ROM based languages are largely a thing of the past in today's environments. The facilities needed to create any worthwhile code are much to large to be firmware based. Some of that might still exist in embedded systems (single board computers). Interpreters are useful in robotic systems still.

Terry Yager
October 10th, 2005, 04:00 PM
Here's a page that makes the PS/2 95-series the last of the ROM BASIC machines, and gives some hints as to how to access it:

http://www.walshcomptech.com/ohlandl/config/ROM_Basic.html

I'm still trying to find that information in my PC Programmer's Bible (1993 Edition).

--T

Chris2005
October 10th, 2005, 04:46 PM
according to this:
http://members.aol.com/suprdave/classiccmp/2121a82.htm
the PS/1 had DOS in ROM, so perhaps I was wrong. We'd need to check though, because this is highly unlikely ;)

Chris2005
October 10th, 2005, 05:08 PM
"What is really strange is that IBM kept this ROM BASIC relationship all the way through most of the PS/2 systems! The portable 486 PS/2 system (IBM P75 Portable) I was using until recently came standard with a built-in SCSI adapter and currently has a 4G SCSI drive installed. Yet this system still has the ROM BASIC wasting 32K of space! I liken this to humans having an appendix. The ROM BASIC in the IBM systems is a sort of vestigial organ--a leftover that had some use in prehistoric ancestors, but that has no function today."
I lost the link :(. I think it was from "Upgrading and Repairing PC's"

And by the way, the "P75 portable" isn't a pentium. Evidently it's a 486DX-33. The name is certainly confusing.

Terry Yager
October 10th, 2005, 06:16 PM
according to this:
http://members.aol.com/suprdave/classiccmp/2121a82.htm
the PS/1 had DOS in ROM, so perhaps I was wrong. We'd need to check though, because this is highly unlikely ;)

Wow! I've owned a few of the '286 version of the PS/1, but they all booted from the hard drive. I didn't even know they had built-in DOS. Still, I think they were later than the Tandy HX, so I'm still sticking with that as my guess.

--T

Chris2005
October 10th, 2005, 06:34 PM
dude, I wasn't at all suggesting they were the first to have DOS in rom. Since they had it though, it's unlikely they had a BASIC interpreter in rom also. I didn't see anything saying they specifically (or did). Remember, that was my guess as to the last puter to have rom BASIC.
I'm guessing there was something earlier then the HX though. Just a feeling...

Terry Yager
October 10th, 2005, 07:46 PM
The one we all seem to have forgotten (unforgivable in my case, since I have one) is the H/P 110 "Nomad" portable, which came with ROM-DOS as early as 1984. Another early ROM-DOS-based portable, also from 1984-ish, was the Gavilan.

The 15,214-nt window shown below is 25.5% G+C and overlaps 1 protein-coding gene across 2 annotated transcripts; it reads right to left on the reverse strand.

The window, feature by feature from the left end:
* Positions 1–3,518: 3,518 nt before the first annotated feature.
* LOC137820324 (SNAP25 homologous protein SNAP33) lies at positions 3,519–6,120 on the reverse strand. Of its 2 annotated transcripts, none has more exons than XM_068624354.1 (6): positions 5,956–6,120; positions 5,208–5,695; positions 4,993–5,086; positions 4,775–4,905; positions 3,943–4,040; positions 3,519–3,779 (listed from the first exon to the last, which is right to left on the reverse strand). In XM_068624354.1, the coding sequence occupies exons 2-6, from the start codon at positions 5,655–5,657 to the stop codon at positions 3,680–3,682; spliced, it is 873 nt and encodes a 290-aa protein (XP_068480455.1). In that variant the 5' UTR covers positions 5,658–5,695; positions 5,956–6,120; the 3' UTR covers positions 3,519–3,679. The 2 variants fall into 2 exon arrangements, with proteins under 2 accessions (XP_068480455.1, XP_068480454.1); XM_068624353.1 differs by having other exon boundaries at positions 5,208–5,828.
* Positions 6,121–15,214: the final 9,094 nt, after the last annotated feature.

Other portables available in 1984 with DOS built-in include the GRiD Compass, the Dulmont Magnum, and mebbe even the Sharp PC-5000, which Erik dates to 1983:

http://www.vintage-computer.com/sharppc5000.shtml

I have dug up another rather obscure computer, the AmbiSet from AMBI Corp, but it would probably be defined as a smart phone by today's standards. Here's a couple links to articles that contain a little more detail:

http://www.findarticles.com/p/articles/mi_m0CMN/is_n9_v21/ai_569368

http://www.findarticles.com/p/articles/mi_m0CMN/is_n10_v21/ai_586618

...although I can't really say which one was the first.

--T

Terry Yager
October 10th, 2005, 08:13 PM
This article has the GRiD Compass being designed in 1979, but it doesn't say when it actually came to market:

http://inventors.about.com/library/inventors/bllaptop.htm

--T

EDIT: Wikipedia has the GRiD being released in 1982:

http://en.wikipedia.org/wiki/Notebook_computer

They consider it the first "true laptop" but I disagree, since the Epson HX-20 hit the stores in 1981.

--T

Mad-Mike
October 11th, 2005, 02:14 PM
Way off, Mad...

1) The 5150 loads DOS from disk.
2) Could be.
3) The Columbia has a ROM-based monitor program, but loads GW from disk. I've never had the privilege of playing with an Eagle, so I don't know.

--T

Ah yes, I see, I missed the ROM at the end of the first question.

The only computer I know of with DOS in ROM would be the Tandy 1000 series after the 1000 SX styled machines, like the 286 and 386 based 1000's.

As for BASIC, I just remembered, I think that Compaq MAY have had BASIC in ROM, as I have a disk with compaq advanced BASIC on it, and I tried to run it on my XT clone, and it had a fit because it could not find the program on the machine as it was not a Compaq (as I was running MS-DOS 6.22 instead of the PC-DOS 3.30 that the XT clone had on it when I started, which had provisions for accessing BASIC in ROM).

billdeg
October 18th, 2005, 08:00 PM
Can anyone find anything older than:

Sharp PC 5000, 1983 DOS 2.? in ROM

Hewlett-Packard HP 110, May 1984, MS-DOS 2.11 in ROM

-Bill